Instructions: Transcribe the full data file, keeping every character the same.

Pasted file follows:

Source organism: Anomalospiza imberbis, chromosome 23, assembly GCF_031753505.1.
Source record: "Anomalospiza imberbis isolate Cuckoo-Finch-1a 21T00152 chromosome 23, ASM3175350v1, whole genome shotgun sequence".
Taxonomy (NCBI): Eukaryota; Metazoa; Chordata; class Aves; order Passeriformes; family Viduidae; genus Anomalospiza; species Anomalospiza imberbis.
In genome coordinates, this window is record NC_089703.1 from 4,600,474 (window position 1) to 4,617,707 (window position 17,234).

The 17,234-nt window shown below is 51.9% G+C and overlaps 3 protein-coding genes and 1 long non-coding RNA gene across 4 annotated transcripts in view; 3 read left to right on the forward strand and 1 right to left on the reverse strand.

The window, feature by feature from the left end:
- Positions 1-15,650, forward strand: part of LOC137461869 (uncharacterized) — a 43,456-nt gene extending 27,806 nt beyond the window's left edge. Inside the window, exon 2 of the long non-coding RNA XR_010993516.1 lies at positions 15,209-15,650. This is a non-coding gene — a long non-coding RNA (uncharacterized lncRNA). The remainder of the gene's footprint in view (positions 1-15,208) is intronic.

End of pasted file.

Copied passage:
Source organism: Anomalospiza imberbis, chromosome 23, assembly GCF_031753505.1.
Source record: "Anomalospiza imberbis isolate Cuckoo-Finch-1a 21T00152 chromosome 23, ASM3175350v1, whole genome shotgun sequence".
Taxonomy (NCBI): Eukaryota; Metazoa; Chordata; class Aves; order Passeriformes; family Viduidae; genus Anomalospiza; species Anomalospiza imberbis.
In genome coordinates, this window is record NC_089703.1 from 4,600,474 (window position 1) to 4,617,707 (window position 17,234).

The 17,234-nt window shown below is 51.9% G+C and overlaps 3 protein-coding genes and 1 long non-coding RNA gene across 4 annotated transcripts in view; 3 read left to right on the forward strand and 1 right to left on the reverse strand.

The window, feature by feature from the left end:
- Positions 1-15,650, forward strand: part of LOC137461869 (uncharacterized) — a 43,456-nt gene extending 27,806 nt beyond the window's left edge. Inside the window, exon 2 of the long non-coding RNA XR_010993516.1 lies at positions 15,209-15,650. This is a non-coding gene — a long non-coding RNA (uncharacterized lncRNA). The remainder of the gene's footprint in view (positions 1-15,208) is intronic.